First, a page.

China's annual consumer inflation rate quickened to a seven-month high of 2.5pc in December on rising food prices, ahead of expectations and narrowing the scope for the central bank to boost the economy by easing monetary policy.
Accelerating inflation adds to signs that the world's second largest economy is finally snapping out of its worst downturn in three years, in a gradual recovery led by strengthening domestic demand.
Analysts say price pressures will quicken in coming months, due to low year-ago comparison figures, but that the inflation outlook remains benign overall, leaving the economy in a sweet spot for now that calls for no change in interest rates.
Were growth to swoon in Europe and the United States, China's two biggest export markets, Beijing could ease policy by reducing the level of deposits lenders leave with the central bank, economists say.
"There is little pressure from inflation to move on monetary policy," said Alistair Thornton, an economist at IHS (NYSE: IHS - news) in Beijing. "There is room, nonetheless, for a reserve requirement ratio (RRR) cut over the next few months, given potential tightness in the banking system."
For 2012 as a whole, China's consumer inflation accelerated 2.6pc, comfortably below the central bank's 4pc target.
Wary of stoking inflation and stubbornly-high house prices, China has abstained from further interest rate cuts after lowering borrowing costs twice between June and July last year.
It has also refrained from lowering the level of cash deposits it requires lenders to hold as reserves since May 2012, when it reduced the ratio by 50 basis points to 20pc for China's biggest banks.
Beijing's reluctance to cut rates after July 2012 contravened widespread market calls for easier policy. Instead, it preferred to loosen policy by adding cash through open market operations, a measure analysts say is more flexible.
If China's steep home prices should take off again in coming months, defying Beijing's three-year campaign to cool the buoyant property market, some analysts predict the People's Bank of China (PBoC) may even raise rates in the fourth quarter.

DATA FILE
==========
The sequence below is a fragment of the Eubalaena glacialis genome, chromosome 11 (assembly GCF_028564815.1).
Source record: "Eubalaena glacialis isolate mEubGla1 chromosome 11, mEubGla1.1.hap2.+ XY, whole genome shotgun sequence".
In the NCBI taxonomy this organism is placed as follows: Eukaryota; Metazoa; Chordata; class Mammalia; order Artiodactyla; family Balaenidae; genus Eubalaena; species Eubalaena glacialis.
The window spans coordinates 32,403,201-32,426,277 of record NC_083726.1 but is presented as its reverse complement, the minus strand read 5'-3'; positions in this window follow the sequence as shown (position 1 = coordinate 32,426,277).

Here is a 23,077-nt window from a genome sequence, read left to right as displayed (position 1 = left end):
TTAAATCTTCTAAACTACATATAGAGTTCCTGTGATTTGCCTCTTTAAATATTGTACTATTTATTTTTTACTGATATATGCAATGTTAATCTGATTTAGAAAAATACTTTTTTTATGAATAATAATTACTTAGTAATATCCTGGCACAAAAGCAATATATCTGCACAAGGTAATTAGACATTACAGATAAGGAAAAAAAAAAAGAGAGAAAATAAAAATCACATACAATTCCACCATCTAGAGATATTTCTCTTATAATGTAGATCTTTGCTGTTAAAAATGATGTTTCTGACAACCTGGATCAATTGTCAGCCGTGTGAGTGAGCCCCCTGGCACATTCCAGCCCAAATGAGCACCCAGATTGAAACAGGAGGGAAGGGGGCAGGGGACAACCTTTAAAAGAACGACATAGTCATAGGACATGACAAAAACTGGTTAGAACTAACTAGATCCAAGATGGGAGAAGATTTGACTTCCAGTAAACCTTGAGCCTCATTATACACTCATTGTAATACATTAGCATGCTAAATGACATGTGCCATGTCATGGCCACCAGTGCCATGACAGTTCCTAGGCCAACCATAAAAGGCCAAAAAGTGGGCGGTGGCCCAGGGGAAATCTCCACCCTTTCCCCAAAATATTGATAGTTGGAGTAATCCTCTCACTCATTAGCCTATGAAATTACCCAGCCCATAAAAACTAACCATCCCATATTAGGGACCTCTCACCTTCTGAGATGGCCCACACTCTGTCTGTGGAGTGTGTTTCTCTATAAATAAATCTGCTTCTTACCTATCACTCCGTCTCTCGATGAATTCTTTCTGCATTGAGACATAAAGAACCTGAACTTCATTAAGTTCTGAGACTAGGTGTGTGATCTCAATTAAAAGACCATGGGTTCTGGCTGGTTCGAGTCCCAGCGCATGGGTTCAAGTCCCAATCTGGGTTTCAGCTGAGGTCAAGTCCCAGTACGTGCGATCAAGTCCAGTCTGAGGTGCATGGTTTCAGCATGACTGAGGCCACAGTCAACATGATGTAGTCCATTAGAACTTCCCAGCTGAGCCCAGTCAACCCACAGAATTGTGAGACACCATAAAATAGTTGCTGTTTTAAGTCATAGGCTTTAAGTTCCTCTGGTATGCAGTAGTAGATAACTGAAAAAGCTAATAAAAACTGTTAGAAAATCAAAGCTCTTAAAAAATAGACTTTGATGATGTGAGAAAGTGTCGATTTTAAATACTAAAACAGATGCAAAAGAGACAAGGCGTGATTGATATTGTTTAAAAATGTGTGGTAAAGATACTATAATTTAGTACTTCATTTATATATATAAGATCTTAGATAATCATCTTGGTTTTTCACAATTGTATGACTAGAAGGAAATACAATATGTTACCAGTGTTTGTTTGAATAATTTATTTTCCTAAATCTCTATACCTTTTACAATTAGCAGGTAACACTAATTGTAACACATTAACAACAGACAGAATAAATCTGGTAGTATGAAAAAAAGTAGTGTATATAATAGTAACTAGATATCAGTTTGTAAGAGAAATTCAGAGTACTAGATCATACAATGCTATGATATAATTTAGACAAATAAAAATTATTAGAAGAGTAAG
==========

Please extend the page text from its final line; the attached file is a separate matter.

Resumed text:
Home prices are not reflected in China's CPI (Other OTC: CPIC - news) , which only accounts for residential costs by tracking prices for rents and utilities and the cost of renovating and building homes.
Friday's data showed residential costs rose 3pc in December from a year ago, the biggest climb since October 2011 and the second-biggest contributor to inflation for the month after food.
The National Bureau of Statistics, which released Friday's data, said the food inflation, estimated to account for around 30pc of China's CPI, ran at 4.2pc year-on-year in December. The non-food component ran at 1.7pc.
Yu Qiumei, a senior statistician at the National Bureau of Statistics which released Friday's data, said vegetable prices were the key driver of December's inflation jump.
China is experiencing its coldest winter in 28 years and the chilly weather has affected the production and transportation of vegetables, Yu said.
Vegetable prices jumped 17.5pc in December from November (Xetra: A0Z24E - news) . Of the 0.8pc month-on-month gain in CPI - the sharpest in 11 months - nearly 60pc came from rising vegetable prices, Yu said.
Data on Thursday showed China's export growth rebounding surprisingly sharply to a seven-month high in December in a strong finish to the year after seven straight quarters of slowdown, even though subdued foreign demand means the revival may not be sustained.
Still, in a sign things may be looking up for China's corporate sector, which has been battling falling profits, Friday's data pointed to easing producer deflation.
The producer price index fell 1.9pc in December from a year ago in the 10th consecutive month of decline, but improving from November's 2.2pc annual fall. Economists had forecast a 1.8pc decline.
"We expect the central bank to keep interest rates on hold, and focus on liquidity management via open market operations, with two to three more RRR cuts throughout 2013," said Zhu Haibin, an economist at JPMorgan.